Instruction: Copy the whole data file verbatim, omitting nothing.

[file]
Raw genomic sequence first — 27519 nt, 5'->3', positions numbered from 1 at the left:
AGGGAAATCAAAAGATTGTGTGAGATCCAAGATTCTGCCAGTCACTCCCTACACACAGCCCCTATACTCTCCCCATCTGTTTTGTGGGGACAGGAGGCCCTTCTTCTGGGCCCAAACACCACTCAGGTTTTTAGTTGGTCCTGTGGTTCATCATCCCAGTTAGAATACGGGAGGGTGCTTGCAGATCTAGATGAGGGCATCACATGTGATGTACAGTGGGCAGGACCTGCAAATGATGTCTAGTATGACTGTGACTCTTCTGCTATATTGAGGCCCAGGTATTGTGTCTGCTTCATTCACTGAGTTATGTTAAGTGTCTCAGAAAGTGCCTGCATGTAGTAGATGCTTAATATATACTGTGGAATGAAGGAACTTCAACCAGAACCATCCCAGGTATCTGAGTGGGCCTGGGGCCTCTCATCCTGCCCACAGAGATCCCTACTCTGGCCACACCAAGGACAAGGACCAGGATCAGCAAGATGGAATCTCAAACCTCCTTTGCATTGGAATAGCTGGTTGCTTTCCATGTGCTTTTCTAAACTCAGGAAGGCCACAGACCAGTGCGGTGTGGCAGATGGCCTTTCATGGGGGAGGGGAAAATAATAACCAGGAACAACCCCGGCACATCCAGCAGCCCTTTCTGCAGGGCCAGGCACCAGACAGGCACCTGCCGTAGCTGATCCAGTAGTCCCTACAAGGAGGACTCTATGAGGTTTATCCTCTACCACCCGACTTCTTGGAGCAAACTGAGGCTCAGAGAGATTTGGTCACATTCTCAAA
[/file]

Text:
Raw genomic sequence first — 27519 nt, 5'->3', positions numbered from 1 at the left:
AGGGAAATCAAAAGATTGTGTGAGATCCAAGATTCTGCCAGTCACTCCCTACACACAGCCCCTATACTCTCCCCATCTGTTTTGTGGGGACAGGAGGCCCTTCTTCTGGGCCCAAACACCACTCAGGTTTTTAGTTGGTCCTGTGGTTCATCATCCCAGTTAGAATACGGGAGGGTGCTTGCAGATCTAGATGAGGGCATCACATGTGATGTACAGTGGGCAGGACCTGCAAATGATGTCTAGTATGACTGTGACTCTTCTGCTATATTGAGGCCCAGGTATTGTGTCTGCTTCATTCACTGAGTTATGTTAAGTGTCTCAGAAAGTGCCTGCATGTAGTAGATGCTTAATATATACTGTGGAATGAAGGAACTTCAACCAGAACCATCCCAGGTATCTGAGTGGGCCTGGGGCCTCTCATCCTGCCCACAGAGATCCCTACTCTGGCCACACCAAGGACAAGGACCAGGATCAGCAAGATGGAATCTCAAACCTCCTTTGCATTGGAATAGCTGGTTGCTTTCCATGTGCTTTTCTAAACTCAGGAAGGCCACAGACCAGTGCGGTGTGGCAGATGGCCTTTCATGGGGGAGGGGAAAATAATAACCAGGAACAACCCCGGCACATCCAGCAGCCCTTTCTGCAGGGCCAGGCACCAGACAGGCACCTGCCGTAGCTGATCCAGTAGTCCCTACAAGGAGGACTCTATGAGGTTTATCCTCTACCACCCGACTTCTTGGAGCAAACTGAGGCTCAGAGAGATTTGGTCACATTCTCAAA